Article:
If Shorrock really is looking at a starting price anywhere near to my numbers, it is hardly surprising he is reluctant to tell anybody. It is a pity that the Select Committee did not push him further on this. I suspect they are not even aware of the implications of how the pricing mechanism works.

As to the “benefits” for consumers in 60 years time, there is no guarantee the lagoon will even be working by then.


Swansea Bay’s Viability?

Shorrock reckons he has about £25m from share capital at the moment, but will rely largely on commercial bonds for the £1.3bn needed to build the lagoon.

Based on the above costings, he would need to borrow at around 3 to 4% for the project to be viable. This is far lower than anything I am aware of on the normal commercial market. Both Hendry and Shorrock hope that they can present this scheme in the same way as utilities, such as water companies, who have long life assets and reliable income streams, and thus can borrow relatively cheaply.

Whether investors see Swansea Bay quite this way is another matter.

Presumably most of the bonds will be long maturity, but the question remains – how will Tidal Lagoon Power be able to redeem the bonds at maturity?  Companies usually rely on issuing new bonds, to pay off the old ones, on a roll over basis. If Swansea Bay has a limited life span of say 60 years, that will eventually be impossible.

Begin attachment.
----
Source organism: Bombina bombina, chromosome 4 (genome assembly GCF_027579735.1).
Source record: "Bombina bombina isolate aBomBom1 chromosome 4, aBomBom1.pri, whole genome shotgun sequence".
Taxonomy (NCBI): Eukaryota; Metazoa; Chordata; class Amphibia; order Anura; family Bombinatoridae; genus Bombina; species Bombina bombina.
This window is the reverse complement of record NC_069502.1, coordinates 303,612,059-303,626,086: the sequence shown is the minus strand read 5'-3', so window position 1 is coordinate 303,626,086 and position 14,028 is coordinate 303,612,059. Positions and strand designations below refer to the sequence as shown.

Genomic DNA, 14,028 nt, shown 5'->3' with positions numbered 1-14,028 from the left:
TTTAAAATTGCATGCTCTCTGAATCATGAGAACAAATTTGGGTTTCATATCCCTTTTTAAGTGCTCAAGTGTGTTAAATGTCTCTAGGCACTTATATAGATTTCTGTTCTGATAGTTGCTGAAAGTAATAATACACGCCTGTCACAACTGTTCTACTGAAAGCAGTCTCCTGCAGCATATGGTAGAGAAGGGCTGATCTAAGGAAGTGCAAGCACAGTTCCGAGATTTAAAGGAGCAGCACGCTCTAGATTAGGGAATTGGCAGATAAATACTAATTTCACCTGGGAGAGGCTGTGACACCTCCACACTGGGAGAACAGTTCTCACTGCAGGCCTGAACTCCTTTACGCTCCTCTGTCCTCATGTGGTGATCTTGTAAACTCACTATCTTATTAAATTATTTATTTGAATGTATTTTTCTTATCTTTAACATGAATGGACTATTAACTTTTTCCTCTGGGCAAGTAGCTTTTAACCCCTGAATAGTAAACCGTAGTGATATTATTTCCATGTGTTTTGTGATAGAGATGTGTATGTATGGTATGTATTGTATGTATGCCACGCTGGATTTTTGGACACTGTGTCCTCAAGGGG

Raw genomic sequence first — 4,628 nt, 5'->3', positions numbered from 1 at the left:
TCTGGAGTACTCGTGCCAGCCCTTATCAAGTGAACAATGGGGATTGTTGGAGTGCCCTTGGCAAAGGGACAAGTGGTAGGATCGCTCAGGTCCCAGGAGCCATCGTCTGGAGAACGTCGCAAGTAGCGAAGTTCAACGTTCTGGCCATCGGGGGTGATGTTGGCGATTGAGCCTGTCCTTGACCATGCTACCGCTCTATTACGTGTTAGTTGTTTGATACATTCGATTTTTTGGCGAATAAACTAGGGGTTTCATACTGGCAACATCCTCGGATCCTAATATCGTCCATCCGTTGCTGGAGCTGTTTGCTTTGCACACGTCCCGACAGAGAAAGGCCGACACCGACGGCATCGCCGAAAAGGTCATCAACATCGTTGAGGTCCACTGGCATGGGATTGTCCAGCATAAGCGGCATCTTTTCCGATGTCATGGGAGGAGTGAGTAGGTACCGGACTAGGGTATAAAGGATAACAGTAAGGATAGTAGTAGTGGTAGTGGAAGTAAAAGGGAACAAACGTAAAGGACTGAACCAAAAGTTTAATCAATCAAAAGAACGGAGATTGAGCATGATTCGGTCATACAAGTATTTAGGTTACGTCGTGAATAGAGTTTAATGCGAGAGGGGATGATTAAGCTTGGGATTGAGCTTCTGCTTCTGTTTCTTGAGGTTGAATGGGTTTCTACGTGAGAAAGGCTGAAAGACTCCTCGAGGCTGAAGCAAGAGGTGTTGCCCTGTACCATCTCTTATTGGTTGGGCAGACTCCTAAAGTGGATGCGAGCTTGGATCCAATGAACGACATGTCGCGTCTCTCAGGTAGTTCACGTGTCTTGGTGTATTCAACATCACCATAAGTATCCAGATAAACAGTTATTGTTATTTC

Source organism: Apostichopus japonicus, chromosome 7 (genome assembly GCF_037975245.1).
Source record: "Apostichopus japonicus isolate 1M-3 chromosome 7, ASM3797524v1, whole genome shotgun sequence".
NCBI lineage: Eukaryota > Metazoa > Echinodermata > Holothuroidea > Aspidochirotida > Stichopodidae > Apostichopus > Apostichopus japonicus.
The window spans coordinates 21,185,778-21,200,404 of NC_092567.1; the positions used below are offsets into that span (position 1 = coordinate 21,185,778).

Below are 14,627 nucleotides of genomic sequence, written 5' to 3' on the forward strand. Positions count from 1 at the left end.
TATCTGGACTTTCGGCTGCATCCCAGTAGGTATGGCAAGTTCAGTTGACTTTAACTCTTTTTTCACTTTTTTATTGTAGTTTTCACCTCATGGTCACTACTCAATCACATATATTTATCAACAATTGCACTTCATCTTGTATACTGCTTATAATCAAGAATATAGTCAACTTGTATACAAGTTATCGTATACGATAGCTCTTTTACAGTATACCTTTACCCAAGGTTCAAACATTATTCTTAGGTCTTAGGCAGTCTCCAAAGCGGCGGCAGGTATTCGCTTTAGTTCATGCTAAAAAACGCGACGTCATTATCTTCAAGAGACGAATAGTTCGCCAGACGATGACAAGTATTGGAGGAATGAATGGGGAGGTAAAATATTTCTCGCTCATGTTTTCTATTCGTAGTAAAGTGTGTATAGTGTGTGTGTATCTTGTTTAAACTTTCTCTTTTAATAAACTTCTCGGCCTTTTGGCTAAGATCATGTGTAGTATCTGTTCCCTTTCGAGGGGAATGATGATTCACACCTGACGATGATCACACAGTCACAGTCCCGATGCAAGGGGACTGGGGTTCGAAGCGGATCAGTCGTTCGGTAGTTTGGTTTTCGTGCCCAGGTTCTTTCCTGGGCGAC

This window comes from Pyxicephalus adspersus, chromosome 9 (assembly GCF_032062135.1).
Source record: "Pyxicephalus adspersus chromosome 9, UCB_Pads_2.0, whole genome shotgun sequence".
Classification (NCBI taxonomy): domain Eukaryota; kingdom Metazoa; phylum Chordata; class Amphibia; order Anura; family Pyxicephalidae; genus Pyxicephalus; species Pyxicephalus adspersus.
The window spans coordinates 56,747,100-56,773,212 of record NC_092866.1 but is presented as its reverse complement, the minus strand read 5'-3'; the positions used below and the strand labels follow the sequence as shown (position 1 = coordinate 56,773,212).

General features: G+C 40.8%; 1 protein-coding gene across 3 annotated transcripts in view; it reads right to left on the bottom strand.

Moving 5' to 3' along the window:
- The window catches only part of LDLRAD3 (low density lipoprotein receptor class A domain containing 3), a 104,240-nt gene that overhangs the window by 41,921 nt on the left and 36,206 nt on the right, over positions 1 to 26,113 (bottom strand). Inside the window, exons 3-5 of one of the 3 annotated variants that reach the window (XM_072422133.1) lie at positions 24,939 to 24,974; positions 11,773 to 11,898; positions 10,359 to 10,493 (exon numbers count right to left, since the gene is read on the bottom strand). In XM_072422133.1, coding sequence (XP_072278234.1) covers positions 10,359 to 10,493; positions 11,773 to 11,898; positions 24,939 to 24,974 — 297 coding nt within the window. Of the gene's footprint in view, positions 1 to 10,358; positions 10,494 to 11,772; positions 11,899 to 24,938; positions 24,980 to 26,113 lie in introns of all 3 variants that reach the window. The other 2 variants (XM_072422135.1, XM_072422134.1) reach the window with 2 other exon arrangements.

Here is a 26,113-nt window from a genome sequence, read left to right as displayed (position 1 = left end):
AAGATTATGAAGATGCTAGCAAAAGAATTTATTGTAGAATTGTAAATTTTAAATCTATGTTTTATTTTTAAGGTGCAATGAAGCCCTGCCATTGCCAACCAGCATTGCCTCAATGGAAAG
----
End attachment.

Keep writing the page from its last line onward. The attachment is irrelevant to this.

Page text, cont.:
Even if they manage to roll over shorter term bonds, what rate of interest will they have to pay on the next issue? Market rates may well be much higher in ten or twenty years time, which would make the whole financial model unworkable.

There is also the question of major refurbishment in years to come. Even Hendry recognised that major work might be needed to keep the turbines and seawall in working order as they get older. We could well see a situation where the company simply does not have, or cannot borrow, the funds needed to keep the lagoon operational. At best, we could well see output dropping substantially, which again would leave the whole business unviable.

And we have not even touched on the question of silting.

All in all, there must be a very great risk that lenders’ money will be in danger. As for the shareholders, a few fat dividend cheques will see them recoup their money before deserting the sinking ship.


Cardiff Bay and the rest

The only real logic to the deal from the government’s point of view is that Swansea will act as a pathfinder, which should enable much bigger lagoons to be built at Cardiff and elsewhere at much lower cost/MW.

However, there is another large snag here, even if Shorrock’s figures are right.

As the bulk of the cost is upfront, the level of interest rates is crucial, as Hendry illustrated:


Allowing for the fact that Swansea Bay will cost £1.3bn, rather than the £1bn used as an example, an increase in interest rates of 5% would add £130/MWh to costs.